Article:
Before beginning this project...
As with all complex projects, there are tricks to the trade. If this is your first attempt at building a complete structure
or a post-frame structure, consult with a post-frame building professional before beginning this project to achieve successful results.
The material list and instruction guide is based on building environments on the East Coast. For areas west, where snow loads and wind gusts are stronger, other engineering factors may need to be considered. For this particular project, post holes are approximately 3-feet deep. Areas west of Mississippi may require post hole depths of 5-feet, thus requiring additional concrete mix as well.
Site selection is very important for three-sided buildings. Obviously, with an open front, you want to shield the horses from the elements, especially those cold arctic winds. Consider the prevailing winds and position the building's opening away from the wind. Whenever possible, utilize existing wind breaks, such as trees and other buildings. Also, consider a site where in the deep of winter you can easily access your building by food or by vehicle. Convenience to water hydrants is a plus. In one case recently, a horse was down and the veterinarian was unable to back up to the front of the shed with his trailer because the owners had positioned the opening of the building next to a steep embankment leading to a pond.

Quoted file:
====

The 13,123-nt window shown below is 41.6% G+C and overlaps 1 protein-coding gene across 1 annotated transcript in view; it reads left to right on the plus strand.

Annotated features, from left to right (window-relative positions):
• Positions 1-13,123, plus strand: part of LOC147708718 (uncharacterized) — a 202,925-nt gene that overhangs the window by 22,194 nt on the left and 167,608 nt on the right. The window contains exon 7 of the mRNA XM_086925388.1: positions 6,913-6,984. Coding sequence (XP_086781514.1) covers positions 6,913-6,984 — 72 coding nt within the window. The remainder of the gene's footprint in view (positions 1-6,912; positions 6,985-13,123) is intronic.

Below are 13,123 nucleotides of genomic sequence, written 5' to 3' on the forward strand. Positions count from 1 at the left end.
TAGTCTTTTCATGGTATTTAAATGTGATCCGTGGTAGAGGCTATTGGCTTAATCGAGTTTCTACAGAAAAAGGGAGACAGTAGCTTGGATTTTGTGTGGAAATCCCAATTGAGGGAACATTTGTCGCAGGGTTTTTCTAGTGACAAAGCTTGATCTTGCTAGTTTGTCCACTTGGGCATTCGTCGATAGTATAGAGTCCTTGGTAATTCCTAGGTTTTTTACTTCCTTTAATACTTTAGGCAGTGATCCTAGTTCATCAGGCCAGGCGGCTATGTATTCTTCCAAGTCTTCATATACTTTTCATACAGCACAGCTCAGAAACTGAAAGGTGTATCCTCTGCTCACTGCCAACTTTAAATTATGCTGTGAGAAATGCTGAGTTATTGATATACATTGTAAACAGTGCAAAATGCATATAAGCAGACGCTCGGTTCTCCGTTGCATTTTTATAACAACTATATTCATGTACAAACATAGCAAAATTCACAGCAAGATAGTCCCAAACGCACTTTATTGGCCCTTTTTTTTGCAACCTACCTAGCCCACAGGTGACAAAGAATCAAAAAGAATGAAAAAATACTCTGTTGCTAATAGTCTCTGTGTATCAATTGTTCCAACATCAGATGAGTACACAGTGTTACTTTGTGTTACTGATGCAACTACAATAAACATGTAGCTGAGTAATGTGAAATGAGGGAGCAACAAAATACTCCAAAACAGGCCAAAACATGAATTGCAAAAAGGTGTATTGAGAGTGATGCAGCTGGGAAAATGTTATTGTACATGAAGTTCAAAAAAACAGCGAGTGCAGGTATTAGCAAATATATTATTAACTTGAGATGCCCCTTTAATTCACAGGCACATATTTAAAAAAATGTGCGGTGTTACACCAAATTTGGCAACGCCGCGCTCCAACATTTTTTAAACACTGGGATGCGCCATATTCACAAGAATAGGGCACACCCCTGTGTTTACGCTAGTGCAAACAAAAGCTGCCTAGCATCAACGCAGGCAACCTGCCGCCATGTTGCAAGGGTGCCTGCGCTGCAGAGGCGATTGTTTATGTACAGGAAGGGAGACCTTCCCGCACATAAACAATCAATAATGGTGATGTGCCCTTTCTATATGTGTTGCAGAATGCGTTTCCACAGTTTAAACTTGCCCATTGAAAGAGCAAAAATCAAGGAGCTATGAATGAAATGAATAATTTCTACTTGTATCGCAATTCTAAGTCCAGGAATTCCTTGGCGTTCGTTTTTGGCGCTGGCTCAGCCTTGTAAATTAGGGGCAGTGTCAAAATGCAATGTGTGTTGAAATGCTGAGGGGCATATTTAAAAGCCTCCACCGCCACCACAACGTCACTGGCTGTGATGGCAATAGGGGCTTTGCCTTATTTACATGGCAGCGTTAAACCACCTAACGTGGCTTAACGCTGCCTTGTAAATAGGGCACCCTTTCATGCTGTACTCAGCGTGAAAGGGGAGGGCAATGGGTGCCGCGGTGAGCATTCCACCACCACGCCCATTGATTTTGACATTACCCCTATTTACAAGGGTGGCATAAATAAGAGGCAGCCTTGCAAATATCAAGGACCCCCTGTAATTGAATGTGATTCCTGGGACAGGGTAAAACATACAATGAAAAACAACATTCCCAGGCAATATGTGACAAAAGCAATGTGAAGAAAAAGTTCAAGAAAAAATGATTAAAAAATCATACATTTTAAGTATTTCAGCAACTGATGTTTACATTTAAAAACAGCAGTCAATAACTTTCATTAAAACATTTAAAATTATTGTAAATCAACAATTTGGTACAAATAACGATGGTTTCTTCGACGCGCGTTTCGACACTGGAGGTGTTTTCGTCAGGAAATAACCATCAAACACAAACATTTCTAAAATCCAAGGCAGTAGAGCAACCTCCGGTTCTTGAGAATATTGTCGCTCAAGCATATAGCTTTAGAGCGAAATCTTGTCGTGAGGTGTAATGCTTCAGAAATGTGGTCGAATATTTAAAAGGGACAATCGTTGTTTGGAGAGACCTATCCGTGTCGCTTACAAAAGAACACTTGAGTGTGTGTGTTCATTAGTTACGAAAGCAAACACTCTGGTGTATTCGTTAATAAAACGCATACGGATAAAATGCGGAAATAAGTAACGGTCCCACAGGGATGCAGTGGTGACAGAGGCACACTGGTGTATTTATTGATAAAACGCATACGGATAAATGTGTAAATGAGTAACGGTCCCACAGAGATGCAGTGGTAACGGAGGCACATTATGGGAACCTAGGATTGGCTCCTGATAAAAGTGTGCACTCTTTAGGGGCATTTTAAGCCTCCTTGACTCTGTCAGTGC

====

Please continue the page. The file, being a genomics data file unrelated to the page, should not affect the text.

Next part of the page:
Construction should begin on a level, elevated site. If the site is out of level, additional post length and skirt board may be necessary to compensate for grade. If site is severely out of level, have grade leveled by a qualified excavator. The money spent will be saved in the long run. An elevated site will allow water to flow away from the building, thus extending the life of the structure.